What does it take to make a better battery?



Cambridge researchers are working to solve one of technology’s biggest puzzles: how to build next-generation batteries that could power a green revolution.

A better battery could make all the difference. So what’s holding up progress?

Like many of us, when I wake up I reach for the phone on my bedside table and begin scrolling through Twitter, Instagram, email and news apps. I listen to streamed music as I get ready for work and podcasts during my commute. By the time I reach the office, my phone already needs a boost. It’s not even 9am.

It’s a modern miracle that we have computers in our pockets more powerful than those which supported the moon landings. But, despite the fact that the transistors inside our phones and laptops have been getting smaller and faster every year, the batteries that power them have not.

The key to making electronics portable – and powering a sea change in how we communicate and consume information – was the commercialisation of lithium-ion batteries by Sony in 1991. Lithium-ion batteries are rechargeable, so when the device is connected to a charger it restores the battery for another use.

While lithium-ion batteries have undeniable advantages, such as relatively high energy densities and long lifetimes in comparison with other batteries and means of energy storage, they can also overheat or even explode and are relatively expensive to produce. Additionally, their energy density is nowhere near that of petrol. This makes them unsuitable for widespread use in two major clean technologies: electric cars and grid-scale storage for solar power. A better battery could make all the difference. So what’s holding up progress?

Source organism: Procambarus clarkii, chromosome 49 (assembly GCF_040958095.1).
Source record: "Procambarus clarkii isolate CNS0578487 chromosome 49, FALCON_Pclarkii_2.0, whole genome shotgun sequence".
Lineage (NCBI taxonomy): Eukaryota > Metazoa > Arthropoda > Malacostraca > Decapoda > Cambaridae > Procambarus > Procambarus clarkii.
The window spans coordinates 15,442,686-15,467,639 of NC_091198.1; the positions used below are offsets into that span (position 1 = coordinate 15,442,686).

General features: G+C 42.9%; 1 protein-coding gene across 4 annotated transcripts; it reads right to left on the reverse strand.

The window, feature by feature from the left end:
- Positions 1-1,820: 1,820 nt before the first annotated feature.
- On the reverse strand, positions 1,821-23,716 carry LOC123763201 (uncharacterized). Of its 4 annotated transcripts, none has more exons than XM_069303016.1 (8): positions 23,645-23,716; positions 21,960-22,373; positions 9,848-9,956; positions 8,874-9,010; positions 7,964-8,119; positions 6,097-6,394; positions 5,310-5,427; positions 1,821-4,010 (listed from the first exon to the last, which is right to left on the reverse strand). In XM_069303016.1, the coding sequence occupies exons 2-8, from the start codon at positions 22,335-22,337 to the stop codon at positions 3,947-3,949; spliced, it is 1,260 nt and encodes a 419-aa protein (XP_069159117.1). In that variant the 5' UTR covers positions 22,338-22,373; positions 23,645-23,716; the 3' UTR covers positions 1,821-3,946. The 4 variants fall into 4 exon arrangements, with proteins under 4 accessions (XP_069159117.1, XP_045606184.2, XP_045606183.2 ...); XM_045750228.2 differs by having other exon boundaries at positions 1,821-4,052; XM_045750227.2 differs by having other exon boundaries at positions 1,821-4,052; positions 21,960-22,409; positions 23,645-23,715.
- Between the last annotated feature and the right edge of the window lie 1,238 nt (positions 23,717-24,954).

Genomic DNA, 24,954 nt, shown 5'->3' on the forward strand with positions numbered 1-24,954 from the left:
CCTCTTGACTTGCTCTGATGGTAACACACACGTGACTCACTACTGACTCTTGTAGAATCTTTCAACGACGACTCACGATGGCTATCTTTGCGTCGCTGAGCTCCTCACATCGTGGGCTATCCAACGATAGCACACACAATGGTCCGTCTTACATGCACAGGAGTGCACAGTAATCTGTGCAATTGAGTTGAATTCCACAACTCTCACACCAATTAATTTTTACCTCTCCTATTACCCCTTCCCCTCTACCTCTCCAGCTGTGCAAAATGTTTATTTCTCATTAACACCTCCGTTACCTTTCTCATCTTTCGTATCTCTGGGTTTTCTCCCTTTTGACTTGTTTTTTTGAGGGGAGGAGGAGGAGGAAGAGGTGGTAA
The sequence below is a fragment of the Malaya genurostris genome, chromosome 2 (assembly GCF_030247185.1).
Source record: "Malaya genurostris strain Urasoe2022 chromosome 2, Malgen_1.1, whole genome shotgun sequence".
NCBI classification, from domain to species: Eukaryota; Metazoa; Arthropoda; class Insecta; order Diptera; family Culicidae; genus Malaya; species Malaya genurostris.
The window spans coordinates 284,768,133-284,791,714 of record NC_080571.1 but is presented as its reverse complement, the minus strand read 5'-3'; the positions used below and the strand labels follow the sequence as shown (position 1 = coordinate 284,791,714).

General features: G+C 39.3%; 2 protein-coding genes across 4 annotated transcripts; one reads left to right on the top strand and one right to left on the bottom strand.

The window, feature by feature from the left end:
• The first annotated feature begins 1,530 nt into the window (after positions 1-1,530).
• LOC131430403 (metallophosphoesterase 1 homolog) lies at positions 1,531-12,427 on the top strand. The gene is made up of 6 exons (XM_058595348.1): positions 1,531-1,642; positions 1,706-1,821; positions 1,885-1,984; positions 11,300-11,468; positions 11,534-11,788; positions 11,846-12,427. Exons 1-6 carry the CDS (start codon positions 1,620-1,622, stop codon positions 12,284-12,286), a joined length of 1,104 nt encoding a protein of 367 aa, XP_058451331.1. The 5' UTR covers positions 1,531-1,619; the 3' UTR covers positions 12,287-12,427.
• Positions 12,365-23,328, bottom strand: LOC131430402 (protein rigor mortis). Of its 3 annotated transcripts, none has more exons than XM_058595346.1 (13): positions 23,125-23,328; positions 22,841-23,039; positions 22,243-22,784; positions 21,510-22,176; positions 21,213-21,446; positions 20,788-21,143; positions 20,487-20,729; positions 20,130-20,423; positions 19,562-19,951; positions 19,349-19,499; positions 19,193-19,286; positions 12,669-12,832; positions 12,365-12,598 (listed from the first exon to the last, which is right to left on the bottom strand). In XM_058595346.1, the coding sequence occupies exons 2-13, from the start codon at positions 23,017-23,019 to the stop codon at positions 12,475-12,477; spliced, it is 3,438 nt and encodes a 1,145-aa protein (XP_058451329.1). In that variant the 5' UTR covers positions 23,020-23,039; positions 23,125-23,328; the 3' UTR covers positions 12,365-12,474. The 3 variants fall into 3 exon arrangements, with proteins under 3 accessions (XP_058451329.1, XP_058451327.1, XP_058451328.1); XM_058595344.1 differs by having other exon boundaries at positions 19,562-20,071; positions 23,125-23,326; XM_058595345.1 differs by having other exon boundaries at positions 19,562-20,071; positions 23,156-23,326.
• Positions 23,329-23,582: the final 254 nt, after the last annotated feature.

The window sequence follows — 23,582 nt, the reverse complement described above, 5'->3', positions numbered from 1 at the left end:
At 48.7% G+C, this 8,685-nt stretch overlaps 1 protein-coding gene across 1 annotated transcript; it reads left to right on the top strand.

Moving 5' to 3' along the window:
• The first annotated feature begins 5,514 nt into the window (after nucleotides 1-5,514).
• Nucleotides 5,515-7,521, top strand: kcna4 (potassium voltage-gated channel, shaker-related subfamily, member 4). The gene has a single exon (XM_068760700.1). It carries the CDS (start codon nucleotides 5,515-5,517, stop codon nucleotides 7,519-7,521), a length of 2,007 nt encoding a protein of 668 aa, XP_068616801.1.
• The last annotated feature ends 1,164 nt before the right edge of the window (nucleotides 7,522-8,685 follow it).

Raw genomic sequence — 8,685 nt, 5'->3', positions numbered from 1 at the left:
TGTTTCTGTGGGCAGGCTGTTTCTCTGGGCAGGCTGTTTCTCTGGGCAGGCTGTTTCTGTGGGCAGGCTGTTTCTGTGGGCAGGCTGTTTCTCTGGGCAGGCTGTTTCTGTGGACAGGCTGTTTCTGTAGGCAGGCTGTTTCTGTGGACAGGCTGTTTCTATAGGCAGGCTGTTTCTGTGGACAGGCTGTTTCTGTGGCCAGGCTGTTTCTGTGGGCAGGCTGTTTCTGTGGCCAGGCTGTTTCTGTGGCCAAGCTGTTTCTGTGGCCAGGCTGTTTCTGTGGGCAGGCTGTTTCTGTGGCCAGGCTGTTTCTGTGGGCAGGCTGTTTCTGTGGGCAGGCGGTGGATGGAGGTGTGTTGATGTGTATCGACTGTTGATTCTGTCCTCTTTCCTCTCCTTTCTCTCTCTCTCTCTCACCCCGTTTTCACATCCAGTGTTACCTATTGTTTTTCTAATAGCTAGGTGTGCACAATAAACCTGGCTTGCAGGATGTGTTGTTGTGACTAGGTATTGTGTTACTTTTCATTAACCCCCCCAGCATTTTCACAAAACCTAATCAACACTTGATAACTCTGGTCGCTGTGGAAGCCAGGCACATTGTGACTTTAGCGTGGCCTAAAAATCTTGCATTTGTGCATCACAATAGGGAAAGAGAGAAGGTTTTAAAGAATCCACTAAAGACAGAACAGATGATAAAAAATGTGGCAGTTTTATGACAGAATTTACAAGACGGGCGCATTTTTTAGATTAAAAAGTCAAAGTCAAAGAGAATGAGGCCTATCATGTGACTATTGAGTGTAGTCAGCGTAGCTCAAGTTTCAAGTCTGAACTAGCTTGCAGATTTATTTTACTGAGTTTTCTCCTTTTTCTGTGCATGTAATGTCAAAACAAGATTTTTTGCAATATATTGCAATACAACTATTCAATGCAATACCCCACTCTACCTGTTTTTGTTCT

Professor Clare Grey is one of the UK’s leading battery researchers and heads a large research group in Cambridge’s Department of Chemistry. Using methods such as NMR spectroscopy, her group studies materials that could be used in next-generation batteries, fuel cells and supercapacitors.

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Image: False-colour microscopic view of a reduced graphene oxide electrode (black, centre), which hosts the large (on the order of 20 micrometers) lithium hydroxide particles (pink) that form when a lithium-oxygen battery discharges.

Credit: From the October 30 2015 cover of Science. Illustration: Valerie Altounian/Science. Reprinted with permission from AAAS

Reproduced courtesy of the University of Cambridge

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